Drive-in theatres in the Summer of COVID-19

drive-in Courtesy Dawn Laing & Drew Downs/Mustang Drive-in

In this summer of COVID-19, cottagers can still pack the kids in their jammies and head to the drive-in theatre to catch Trolls 2 or E.T. the Extra-Terrestrial. Ontario drive-in theatres were allowed to open on May 31. Since then, cottage-country theatres have joined their more suburban counterparts, with some theatres already open, while others plan to open soon.

The Mustang Drive-in in Prince Edward County is planning to open on the Canada Day weekend. As luck would have it, the former owners sold to Dawn Laing and Drew Downs in time for their first summer behind the projector to include COVID.

“We wanted a business we could run as a couple, something timeless and retro that could bring something to a community, and to still be involved with the arts,” says Laing, who notes her former work in Toronto included masterminding creative events. “We didn’t know a pandemic was going to happen, but now there’s a strong sense of duty toward people in Prince Edward County, and also cottagers and vacationers, who come for an escape from their ordinary lives.”

Yearning for a trip to the movies under the stars? See this online listing of Ontario drive-in theatres for options.

The provincial government’s rules for drive-ins are changing quickly, plus every theatre will set their own guidelines a little differently, so check ahead of time: is it cash as usual, or have the owners moved to online ticket sales? Pets allowed? No tents? For example, the Muskoka Drive-In is operating in Gravenhurst, although it isn’t supplying the usual extras like bug spray and portable radios, and the playground and mini-golf are closed.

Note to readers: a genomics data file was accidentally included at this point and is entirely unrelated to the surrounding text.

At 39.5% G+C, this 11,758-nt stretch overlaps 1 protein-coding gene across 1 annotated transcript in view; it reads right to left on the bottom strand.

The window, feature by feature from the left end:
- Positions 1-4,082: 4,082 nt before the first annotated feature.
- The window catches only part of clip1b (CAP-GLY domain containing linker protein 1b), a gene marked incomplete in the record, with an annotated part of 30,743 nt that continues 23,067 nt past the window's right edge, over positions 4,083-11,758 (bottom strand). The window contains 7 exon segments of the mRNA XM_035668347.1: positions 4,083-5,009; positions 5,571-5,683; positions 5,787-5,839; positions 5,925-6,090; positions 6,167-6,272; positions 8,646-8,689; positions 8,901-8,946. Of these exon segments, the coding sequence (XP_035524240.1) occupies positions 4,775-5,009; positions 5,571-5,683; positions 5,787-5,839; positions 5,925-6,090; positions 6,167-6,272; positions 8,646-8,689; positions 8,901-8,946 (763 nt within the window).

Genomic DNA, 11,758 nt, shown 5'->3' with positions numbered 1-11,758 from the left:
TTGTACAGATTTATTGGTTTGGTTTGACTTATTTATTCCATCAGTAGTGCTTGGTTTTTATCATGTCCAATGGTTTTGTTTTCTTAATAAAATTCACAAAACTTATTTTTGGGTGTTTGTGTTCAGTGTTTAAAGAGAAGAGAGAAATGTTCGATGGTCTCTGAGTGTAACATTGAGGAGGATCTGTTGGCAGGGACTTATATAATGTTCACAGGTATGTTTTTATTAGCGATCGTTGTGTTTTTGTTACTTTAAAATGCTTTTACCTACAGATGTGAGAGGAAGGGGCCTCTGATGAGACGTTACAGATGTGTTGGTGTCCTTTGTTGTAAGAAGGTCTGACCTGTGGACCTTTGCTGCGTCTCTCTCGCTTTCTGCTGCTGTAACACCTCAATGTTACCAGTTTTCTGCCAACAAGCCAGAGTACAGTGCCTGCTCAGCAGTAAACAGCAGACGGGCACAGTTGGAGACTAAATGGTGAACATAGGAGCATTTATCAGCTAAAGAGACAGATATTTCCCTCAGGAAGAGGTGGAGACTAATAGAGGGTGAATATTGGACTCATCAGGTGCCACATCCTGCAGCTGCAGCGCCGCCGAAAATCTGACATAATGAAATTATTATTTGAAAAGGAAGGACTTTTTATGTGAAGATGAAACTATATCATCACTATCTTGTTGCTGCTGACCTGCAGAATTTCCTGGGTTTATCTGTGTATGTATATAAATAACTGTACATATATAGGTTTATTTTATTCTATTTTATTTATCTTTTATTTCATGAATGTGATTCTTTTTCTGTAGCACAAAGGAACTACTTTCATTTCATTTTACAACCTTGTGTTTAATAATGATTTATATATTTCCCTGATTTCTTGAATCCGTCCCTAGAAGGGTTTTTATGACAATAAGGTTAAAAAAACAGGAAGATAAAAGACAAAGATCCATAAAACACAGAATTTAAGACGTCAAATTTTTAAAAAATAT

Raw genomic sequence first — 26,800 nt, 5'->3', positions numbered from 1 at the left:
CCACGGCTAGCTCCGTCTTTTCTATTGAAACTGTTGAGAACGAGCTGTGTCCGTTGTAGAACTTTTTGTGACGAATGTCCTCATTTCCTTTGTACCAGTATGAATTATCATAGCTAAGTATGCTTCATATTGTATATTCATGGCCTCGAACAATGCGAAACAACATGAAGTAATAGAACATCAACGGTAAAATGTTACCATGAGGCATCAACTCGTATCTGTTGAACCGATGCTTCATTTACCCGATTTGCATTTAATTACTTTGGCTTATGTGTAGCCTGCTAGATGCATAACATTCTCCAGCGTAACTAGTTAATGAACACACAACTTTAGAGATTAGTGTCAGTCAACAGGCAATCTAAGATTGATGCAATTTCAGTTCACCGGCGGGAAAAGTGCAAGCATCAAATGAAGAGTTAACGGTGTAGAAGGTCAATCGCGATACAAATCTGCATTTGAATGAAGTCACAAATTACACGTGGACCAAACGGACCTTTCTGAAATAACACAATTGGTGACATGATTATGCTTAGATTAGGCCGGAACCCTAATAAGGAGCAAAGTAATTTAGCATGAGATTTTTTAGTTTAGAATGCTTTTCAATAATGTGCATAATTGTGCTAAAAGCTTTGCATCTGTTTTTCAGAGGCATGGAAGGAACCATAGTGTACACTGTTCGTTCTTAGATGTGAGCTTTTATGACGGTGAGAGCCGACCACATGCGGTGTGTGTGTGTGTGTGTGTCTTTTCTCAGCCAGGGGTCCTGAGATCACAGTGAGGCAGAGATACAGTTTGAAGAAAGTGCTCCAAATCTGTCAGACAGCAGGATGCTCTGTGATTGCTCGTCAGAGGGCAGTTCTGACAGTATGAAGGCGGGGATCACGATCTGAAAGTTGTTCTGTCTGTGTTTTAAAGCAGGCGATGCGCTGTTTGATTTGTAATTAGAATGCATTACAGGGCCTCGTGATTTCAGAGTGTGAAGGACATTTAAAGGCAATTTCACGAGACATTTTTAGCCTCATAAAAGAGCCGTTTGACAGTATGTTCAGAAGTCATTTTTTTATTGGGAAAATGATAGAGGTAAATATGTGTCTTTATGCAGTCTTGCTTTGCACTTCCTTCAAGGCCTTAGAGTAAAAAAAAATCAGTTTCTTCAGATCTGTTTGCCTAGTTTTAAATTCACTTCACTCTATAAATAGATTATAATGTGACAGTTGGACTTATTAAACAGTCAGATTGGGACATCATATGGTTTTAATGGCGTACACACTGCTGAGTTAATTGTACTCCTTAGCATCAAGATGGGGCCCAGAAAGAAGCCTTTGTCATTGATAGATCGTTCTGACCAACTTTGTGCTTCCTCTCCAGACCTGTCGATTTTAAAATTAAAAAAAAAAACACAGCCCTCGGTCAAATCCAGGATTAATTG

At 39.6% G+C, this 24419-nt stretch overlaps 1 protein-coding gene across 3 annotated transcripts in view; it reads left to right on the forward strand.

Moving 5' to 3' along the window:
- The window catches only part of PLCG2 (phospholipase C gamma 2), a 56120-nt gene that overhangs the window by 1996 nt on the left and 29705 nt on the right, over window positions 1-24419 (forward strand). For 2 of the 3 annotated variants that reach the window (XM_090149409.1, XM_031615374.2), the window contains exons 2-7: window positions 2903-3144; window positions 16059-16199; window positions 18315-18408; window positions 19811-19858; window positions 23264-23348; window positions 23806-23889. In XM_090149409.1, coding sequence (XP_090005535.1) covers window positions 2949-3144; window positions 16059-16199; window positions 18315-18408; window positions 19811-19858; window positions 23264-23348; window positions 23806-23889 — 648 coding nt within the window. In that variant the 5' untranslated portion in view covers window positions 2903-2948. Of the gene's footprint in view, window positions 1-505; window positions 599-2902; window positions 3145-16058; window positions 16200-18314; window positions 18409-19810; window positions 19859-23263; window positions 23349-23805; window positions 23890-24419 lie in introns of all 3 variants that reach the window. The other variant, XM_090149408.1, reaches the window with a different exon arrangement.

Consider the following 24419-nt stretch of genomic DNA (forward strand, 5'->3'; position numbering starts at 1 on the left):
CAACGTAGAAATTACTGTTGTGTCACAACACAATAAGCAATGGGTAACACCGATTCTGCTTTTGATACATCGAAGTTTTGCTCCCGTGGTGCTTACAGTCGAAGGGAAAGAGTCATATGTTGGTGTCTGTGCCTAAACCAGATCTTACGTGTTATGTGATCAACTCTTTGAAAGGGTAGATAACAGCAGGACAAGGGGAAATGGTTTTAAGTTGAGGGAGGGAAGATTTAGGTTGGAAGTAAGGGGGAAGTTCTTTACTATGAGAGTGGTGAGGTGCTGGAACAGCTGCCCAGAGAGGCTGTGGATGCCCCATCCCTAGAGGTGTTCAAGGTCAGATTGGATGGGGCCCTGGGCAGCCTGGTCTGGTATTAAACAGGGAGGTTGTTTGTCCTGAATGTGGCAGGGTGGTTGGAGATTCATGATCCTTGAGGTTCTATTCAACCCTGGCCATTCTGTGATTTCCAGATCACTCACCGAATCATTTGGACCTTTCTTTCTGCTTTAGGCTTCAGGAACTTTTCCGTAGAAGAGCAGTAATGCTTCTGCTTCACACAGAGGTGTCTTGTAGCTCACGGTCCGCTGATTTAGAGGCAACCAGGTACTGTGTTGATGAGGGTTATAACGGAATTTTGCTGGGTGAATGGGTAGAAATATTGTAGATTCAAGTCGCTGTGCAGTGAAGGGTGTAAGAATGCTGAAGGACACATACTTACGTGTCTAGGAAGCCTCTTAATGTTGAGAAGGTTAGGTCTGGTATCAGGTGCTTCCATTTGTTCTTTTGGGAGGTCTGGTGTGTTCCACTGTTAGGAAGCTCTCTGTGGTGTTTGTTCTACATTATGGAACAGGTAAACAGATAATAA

What seems to be a universal policy for summer 2020 is to space vehicles apart: the Mustang Drive-in used to accommodate 360 cars but may max out at 200 cars. Family members must stay in the vehicle—except for bathroom trips, where sanitation is stepped up and the number of people in each bathroom is limited. As the Laing-Downs family notes, if moviegoers violate social distancing rules, it’s the beleaguered drive-in theatre operator who has to pay the fines, at a time when social distancing rules have cut into the profit from snack bars or canteens (as of publication time, food delivery to vehicles might be permitted).

Theatres like the Mustang Drive-in are also fielding requests from people to hold socially distanced events like concerts, graduations, weddings, religious services, and a funeral. While COVID means Hollywood studios have kept a lid on planned blockbusters like Black Widow or Top Gun: Maverick, the drive-in theatres are showing recent movies like The Hunt along with classics like Shrek.

“There’s so many amazing movies in the past 30 to 40 years to choose from. Since we bought the theatre, we’ve been daydreaming of what we want to show, like The Goonies and Do the Right Thing,” says Drew Downs. “The drive-in is a family experience. Because we’re children of the ’80s, it brings us back to a nostalgic time.”

Canadiana alert! Check out these 5 movies that perfectly capture the beauty of Canadian landscapes.

Please note as the COVID-19 situation is constantly evolving, information is constantly changing. Check back for updates.

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